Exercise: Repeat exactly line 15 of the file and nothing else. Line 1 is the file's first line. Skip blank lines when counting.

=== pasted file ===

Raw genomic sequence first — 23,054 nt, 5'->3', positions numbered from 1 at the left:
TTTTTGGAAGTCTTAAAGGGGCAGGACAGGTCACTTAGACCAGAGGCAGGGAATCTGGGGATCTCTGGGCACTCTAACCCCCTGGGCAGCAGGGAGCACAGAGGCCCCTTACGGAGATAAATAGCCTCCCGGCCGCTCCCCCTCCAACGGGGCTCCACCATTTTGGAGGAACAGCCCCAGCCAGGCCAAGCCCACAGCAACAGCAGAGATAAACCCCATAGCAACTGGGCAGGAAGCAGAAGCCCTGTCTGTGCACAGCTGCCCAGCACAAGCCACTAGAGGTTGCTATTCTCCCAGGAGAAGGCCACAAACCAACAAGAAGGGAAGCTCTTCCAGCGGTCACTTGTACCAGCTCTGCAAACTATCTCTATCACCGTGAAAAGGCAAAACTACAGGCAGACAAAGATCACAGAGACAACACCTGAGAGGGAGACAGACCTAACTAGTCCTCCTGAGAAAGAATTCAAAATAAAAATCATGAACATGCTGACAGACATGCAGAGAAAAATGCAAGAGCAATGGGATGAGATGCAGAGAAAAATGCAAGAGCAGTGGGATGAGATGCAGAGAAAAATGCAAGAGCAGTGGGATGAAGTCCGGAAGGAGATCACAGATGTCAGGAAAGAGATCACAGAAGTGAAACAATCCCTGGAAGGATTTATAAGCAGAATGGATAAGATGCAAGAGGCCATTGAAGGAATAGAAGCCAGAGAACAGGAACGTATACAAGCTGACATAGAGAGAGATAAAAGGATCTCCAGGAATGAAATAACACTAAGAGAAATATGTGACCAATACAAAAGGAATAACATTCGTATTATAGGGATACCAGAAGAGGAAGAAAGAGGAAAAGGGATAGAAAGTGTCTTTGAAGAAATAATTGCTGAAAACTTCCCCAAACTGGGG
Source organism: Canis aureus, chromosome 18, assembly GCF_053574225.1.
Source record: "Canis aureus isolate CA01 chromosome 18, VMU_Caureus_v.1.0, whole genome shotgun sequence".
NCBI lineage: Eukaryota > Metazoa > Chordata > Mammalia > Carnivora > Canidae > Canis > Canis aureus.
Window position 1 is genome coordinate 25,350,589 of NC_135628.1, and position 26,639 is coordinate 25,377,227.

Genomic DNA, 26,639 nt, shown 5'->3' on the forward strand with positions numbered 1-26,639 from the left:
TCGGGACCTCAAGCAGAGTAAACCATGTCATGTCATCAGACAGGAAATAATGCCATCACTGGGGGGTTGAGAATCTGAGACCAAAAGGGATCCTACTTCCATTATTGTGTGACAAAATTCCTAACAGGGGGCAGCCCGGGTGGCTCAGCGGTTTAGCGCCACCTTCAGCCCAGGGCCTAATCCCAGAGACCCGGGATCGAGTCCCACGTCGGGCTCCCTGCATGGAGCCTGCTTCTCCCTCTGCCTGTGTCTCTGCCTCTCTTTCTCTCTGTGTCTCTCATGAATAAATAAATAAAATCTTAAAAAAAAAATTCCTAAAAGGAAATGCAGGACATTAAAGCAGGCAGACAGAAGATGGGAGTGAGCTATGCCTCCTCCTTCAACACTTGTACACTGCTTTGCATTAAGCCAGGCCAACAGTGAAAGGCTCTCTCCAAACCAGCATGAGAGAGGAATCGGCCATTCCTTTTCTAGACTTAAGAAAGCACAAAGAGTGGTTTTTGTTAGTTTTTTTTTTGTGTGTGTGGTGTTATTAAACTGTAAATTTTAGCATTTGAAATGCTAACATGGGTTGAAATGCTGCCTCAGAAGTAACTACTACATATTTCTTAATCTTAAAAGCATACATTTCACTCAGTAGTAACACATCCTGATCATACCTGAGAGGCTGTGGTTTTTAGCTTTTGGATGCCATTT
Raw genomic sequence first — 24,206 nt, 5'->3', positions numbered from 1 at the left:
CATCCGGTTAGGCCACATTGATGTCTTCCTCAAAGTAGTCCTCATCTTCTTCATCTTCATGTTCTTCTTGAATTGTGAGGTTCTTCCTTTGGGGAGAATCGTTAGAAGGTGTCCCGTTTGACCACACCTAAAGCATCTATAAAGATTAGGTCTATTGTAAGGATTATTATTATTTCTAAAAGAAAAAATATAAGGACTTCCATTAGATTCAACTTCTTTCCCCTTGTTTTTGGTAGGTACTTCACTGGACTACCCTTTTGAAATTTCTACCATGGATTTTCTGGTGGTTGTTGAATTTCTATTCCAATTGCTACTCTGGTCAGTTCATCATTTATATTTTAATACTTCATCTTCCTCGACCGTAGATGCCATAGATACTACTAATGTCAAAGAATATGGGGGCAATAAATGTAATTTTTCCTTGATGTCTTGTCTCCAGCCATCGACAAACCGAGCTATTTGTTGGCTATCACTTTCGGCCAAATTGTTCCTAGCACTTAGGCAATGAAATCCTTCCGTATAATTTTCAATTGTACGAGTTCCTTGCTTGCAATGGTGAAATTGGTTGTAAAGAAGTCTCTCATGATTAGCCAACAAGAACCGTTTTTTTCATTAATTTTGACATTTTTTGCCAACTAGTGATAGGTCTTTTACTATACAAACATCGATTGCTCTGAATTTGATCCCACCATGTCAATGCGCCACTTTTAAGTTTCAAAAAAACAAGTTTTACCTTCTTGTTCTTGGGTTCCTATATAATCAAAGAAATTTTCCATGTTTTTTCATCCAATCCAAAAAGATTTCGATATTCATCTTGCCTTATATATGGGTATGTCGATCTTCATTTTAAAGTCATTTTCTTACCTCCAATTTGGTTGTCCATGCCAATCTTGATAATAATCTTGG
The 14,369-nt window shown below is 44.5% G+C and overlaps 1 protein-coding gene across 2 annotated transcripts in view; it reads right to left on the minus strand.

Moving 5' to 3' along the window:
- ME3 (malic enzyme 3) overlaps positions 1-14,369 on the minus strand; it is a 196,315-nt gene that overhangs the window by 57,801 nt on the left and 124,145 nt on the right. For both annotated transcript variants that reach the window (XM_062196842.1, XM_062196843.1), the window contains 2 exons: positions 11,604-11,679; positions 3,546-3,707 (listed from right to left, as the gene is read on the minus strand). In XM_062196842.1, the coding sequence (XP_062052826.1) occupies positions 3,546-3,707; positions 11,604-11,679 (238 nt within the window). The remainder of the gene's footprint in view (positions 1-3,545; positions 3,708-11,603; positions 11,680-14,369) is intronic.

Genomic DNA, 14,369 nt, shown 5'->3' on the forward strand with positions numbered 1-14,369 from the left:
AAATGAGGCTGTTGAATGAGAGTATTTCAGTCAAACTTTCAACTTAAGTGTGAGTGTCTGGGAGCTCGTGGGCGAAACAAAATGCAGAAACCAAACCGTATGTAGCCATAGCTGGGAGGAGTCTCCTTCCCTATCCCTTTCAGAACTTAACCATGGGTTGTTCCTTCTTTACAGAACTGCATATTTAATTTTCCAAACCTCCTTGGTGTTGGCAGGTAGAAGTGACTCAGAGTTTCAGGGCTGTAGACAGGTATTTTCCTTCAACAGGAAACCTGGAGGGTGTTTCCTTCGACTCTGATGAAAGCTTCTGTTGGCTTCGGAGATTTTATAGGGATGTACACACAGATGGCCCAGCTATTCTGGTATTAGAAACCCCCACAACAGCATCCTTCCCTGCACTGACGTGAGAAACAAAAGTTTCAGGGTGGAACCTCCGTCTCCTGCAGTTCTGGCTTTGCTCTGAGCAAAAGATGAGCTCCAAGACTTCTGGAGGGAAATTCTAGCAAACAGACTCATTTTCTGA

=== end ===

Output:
AAATGAGGCTGTTGAATGAGAGTATTTCAGTCAAACTTTCAACTTAAGTGTGAGTGTCTGGGAGCTCGTGGGCGAAACAAAATGCAGAAACCAAACCGTATGTAGCCATAGCTGGGAGGAGTCTCCTTCCCTATCCCTTTCAGAACTTAACCATGGGTTGTTCCTTCTTTACAGAACTGCATATTTAATTTTCCAAACCTCCTTGGTGTTGGCAGGTAGAAGTGACTCAGAGTTTCAGGGCTGTAGACAGGTATTTTCCTTCAACAGGAAACCTGGAGGGTGTTTCCTTCGACTCTGATGAAAGCTTCTGTTGGCTTCGGAGATTTTATAGGGATGTACACACAGATGGCCCAGCTATTCTGGTATTAGAAACCCCCACAACAGCATCCTTCCCTGCACTGACGTGAGAAACAAAAGTTTCAGGGTGGAACCTCCGTCTCCTGCAGTTCTGGCTTTGCTCTGAGCAAAAGATGAGCTCCAAGACTTCTGGAGGGAAATTCTAGCAAACAGACTCATTTTCTGA